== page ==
The lost city of Kane, which is said to have been positioned on an island off the coast of Turkey, is mentioned numerous times in ancient Greek literature, perhaps most notably as the site of a great sea battle between Athens and Sparta near the end of the Peloponnesian War. The only problem is, archaeologists have been unable to locate the island, which appears to have vanished from maps since the late Middle Ages.
So where did it go? An international team of archaeologists and geophysicists investigating in the region believe they may have finally solved the mystery, reports National Geographic.
Part of the puzzle is that ancient Greek texts place Kane on one of three islands in the Arginusae chain, which are now called the Garip islands. But today there are only two Garip islands, neither of which show evidence for being the site of Kane. What happened to the third island?
Since the islands are so close to the mainland, researchers looked to a particular peninsula that today jettisons out into the sea with suspicion. Could this peninsula represent a land bridge which formed between the once-fabled island and shore? To investigate, researchers drilled into the ground of the peninsula to examine the rock that formed it. Sure enough, the rock was made up of loose soil and sediment, indicating that the peninsula formed as a result of alluviums.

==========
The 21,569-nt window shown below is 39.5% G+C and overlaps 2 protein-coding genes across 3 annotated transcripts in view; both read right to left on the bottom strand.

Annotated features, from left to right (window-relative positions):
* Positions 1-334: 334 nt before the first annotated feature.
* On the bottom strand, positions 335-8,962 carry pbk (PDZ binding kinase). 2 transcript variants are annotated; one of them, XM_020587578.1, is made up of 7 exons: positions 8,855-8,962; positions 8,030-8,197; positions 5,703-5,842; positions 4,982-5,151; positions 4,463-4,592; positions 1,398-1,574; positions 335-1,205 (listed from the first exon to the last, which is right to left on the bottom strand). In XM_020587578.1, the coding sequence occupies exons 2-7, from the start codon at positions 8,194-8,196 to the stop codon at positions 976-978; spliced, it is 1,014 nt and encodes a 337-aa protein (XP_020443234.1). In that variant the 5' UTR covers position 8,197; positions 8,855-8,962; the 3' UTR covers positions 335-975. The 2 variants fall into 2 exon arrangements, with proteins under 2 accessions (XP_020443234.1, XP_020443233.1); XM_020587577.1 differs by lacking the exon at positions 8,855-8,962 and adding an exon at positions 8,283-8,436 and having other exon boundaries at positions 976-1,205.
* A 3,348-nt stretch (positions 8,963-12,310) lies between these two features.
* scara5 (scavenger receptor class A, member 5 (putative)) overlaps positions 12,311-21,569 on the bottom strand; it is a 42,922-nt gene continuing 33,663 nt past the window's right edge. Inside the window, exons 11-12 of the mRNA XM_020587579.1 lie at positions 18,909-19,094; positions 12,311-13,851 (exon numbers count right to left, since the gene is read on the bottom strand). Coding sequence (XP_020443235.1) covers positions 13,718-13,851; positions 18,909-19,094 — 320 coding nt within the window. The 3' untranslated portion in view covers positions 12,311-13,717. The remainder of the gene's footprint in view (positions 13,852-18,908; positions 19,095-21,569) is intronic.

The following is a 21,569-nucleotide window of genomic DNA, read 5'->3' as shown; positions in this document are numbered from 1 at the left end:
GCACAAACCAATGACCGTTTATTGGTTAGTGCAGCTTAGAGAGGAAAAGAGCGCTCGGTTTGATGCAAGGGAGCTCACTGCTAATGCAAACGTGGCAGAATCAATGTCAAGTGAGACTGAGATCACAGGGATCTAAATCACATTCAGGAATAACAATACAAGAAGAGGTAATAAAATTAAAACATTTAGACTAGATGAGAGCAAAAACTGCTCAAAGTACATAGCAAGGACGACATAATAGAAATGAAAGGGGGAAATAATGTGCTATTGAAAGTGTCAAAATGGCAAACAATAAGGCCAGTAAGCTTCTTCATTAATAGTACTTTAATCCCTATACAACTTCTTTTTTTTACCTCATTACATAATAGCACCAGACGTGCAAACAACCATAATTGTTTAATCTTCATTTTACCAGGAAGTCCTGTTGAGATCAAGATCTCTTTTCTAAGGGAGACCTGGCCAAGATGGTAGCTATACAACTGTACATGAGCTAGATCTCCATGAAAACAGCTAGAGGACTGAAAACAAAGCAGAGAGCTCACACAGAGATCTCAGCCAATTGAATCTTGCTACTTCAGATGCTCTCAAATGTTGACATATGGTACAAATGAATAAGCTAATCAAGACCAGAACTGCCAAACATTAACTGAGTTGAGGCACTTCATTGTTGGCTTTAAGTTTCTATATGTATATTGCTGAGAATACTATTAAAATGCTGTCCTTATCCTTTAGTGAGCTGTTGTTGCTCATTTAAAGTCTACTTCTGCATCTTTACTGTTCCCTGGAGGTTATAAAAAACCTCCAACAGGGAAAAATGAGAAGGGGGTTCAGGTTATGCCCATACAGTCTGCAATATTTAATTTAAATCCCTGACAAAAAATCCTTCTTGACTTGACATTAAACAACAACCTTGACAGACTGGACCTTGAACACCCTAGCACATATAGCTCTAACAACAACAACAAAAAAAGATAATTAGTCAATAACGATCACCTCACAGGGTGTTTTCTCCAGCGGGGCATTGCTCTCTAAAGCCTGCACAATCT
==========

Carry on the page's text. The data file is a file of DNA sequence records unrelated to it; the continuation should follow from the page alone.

This means that soil deposits must have built up in the narrow channel between the ancient island and the shore over time, eventually creating a land bridge and effectively turning the island into the peninsula. Researchers guess that these deposits were result of earthquakes or the erosion of mainland agricultural fields.
“It was not clear that these lands were actually the Arginus islands that we were looking for until our research,” explained Dr. Felix Pirson, one of the researchers on the team, to the Turkish newspaper Zaman. “By examining the geological samples obtained through the core-drill method, we recognized that the gap between the third Arginus island and the mainland was indeed filled with loose soil and rock, creating the existing peninsula.”
The team also found the submerged remains of an ancient harbor from the Hellenistic period nearby, another indication that the peninsula was once an island. But to confirm their findings, the team plans to use radiocarbon dating to determine the ages of the geological layers in the peninsula, which will give them a better idea of how and when it formed.